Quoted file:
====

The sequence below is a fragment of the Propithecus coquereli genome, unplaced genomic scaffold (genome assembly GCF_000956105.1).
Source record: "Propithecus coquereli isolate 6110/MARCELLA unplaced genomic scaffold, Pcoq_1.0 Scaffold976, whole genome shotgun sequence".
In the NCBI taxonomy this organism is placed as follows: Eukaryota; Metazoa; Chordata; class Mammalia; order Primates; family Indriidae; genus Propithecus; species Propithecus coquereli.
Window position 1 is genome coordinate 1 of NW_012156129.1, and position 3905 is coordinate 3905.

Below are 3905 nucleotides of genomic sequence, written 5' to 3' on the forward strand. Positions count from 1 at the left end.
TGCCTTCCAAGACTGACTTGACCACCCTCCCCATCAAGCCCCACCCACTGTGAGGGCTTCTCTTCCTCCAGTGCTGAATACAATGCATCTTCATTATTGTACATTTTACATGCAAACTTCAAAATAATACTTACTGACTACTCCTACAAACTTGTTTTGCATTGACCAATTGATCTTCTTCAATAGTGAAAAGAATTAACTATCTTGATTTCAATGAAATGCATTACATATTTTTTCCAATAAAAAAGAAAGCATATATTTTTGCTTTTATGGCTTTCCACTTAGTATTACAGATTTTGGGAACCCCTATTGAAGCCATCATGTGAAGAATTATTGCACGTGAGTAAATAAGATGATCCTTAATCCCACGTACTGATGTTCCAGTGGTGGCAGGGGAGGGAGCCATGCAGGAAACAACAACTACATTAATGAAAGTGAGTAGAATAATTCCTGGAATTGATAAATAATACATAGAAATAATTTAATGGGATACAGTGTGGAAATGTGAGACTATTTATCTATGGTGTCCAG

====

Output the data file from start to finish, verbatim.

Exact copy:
The sequence below is a fragment of the Propithecus coquereli genome, unplaced genomic scaffold (genome assembly GCF_000956105.1).
Source record: "Propithecus coquereli isolate 6110/MARCELLA unplaced genomic scaffold, Pcoq_1.0 Scaffold976, whole genome shotgun sequence".
In the NCBI taxonomy this organism is placed as follows: Eukaryota; Metazoa; Chordata; class Mammalia; order Primates; family Indriidae; genus Propithecus; species Propithecus coquereli.
Window position 1 is genome coordinate 1 of NW_012156129.1, and position 3905 is coordinate 3905.

Below are 3905 nucleotides of genomic sequence, written 5' to 3' on the forward strand. Positions count from 1 at the left end.
TGCCTTCCAAGACTGACTTGACCACCCTCCCCATCAAGCCCCACCCACTGTGAGGGCTTCTCTTCCTCCAGTGCTGAATACAATGCATCTTCATTATTGTACATTTTACATGCAAACTTCAAAATAATACTTACTGACTACTCCTACAAACTTGTTTTGCATTGACCAATTGATCTTCTTCAATAGTGAAAAGAATTAACTATCTTGATTTCAATGAAATGCATTACATATTTTTTCCAATAAAAAAGAAAGCATATATTTTTGCTTTTATGGCTTTCCACTTAGTATTACAGATTTTGGGAACCCCTATTGAAGCCATCATGTGAAGAATTATTGCACGTGAGTAAATAAGATGATCCTTAATCCCACGTACTGATGTTCCAGTGGTGGCAGGGGAGGGAGCCATGCAGGAAACAACAACTACATTAATGAAAGTGAGTAGAATAATTCCTGGAATTGATAAATAATACATAGAAATAATTTAATGGGATACAGTGTGGAAATGTGAGACTATTTATCTATGGTGTCCAG